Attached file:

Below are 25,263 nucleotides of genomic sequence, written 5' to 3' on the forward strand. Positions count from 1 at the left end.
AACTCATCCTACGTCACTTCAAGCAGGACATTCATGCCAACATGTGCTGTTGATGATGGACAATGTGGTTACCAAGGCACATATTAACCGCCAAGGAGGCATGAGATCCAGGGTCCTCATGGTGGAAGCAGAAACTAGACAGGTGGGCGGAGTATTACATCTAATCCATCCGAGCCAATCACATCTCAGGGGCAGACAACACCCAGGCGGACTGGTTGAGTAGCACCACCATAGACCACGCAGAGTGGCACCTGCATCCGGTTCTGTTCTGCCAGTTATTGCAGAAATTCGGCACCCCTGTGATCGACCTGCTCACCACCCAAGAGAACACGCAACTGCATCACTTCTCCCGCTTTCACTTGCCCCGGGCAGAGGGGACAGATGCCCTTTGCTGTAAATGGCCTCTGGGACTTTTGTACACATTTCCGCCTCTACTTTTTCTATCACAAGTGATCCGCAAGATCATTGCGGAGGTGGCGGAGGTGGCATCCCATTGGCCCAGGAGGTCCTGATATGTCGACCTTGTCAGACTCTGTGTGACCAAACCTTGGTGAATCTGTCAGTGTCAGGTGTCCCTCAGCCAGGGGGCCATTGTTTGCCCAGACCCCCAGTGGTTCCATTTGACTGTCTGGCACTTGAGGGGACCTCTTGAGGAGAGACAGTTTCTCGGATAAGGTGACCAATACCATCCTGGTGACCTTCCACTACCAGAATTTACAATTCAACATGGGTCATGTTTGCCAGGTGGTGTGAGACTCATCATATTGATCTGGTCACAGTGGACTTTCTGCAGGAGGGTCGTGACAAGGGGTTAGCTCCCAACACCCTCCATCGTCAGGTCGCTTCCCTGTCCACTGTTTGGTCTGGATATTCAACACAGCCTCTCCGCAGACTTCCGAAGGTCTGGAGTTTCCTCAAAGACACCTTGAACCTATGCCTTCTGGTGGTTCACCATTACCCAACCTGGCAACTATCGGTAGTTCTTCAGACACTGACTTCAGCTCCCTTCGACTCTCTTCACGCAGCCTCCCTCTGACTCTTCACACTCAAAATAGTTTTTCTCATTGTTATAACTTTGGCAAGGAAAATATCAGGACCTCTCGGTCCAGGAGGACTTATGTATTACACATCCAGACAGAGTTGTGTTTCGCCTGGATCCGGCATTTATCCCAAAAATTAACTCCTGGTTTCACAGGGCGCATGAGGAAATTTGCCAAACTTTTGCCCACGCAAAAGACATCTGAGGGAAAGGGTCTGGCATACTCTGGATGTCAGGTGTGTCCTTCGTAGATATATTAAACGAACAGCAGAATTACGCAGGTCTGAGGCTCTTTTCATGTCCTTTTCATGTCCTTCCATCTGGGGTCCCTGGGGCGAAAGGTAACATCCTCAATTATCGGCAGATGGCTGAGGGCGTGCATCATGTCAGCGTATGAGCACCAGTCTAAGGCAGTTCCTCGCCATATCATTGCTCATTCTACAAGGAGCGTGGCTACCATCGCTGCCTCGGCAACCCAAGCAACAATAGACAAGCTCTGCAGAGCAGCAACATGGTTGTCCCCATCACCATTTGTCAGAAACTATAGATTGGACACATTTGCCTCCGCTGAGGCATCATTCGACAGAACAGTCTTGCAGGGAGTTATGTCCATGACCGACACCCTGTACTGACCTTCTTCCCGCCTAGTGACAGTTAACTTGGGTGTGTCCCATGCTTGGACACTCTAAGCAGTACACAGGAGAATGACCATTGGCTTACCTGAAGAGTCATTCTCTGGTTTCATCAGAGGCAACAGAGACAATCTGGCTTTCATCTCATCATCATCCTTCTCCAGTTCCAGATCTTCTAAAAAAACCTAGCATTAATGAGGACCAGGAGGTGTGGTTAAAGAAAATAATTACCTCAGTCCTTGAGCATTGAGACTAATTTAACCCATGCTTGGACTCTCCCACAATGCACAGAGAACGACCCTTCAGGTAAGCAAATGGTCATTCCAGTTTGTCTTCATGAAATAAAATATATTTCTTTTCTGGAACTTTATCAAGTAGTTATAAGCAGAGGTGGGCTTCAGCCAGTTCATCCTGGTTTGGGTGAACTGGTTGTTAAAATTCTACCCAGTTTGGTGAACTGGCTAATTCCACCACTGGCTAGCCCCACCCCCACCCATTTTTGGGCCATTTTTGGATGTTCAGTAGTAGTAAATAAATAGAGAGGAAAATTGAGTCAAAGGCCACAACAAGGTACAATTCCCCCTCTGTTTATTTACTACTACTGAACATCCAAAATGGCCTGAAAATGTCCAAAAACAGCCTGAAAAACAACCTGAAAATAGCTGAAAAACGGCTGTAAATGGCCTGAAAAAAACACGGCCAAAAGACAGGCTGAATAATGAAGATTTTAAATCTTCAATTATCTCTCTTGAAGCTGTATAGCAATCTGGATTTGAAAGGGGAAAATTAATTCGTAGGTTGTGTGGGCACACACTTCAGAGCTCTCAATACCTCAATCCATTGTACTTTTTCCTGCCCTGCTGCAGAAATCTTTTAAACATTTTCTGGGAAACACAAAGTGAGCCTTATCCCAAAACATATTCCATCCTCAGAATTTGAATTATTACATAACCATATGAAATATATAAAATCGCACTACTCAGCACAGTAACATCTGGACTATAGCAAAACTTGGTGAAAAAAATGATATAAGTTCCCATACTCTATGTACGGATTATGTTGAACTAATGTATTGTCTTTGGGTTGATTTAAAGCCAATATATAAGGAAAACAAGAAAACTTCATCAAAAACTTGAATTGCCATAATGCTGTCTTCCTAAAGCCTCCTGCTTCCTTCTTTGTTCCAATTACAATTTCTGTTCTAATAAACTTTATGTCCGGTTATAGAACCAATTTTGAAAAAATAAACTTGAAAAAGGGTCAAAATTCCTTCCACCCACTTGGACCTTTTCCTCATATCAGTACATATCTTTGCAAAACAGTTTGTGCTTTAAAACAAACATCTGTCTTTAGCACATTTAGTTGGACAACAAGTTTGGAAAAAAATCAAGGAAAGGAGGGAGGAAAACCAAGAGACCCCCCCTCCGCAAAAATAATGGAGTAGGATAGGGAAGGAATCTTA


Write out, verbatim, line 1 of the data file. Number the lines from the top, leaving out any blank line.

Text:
Below are 25,263 nucleotides of genomic sequence, written 5' to 3' on the forward strand. Positions count from 1 at the left end.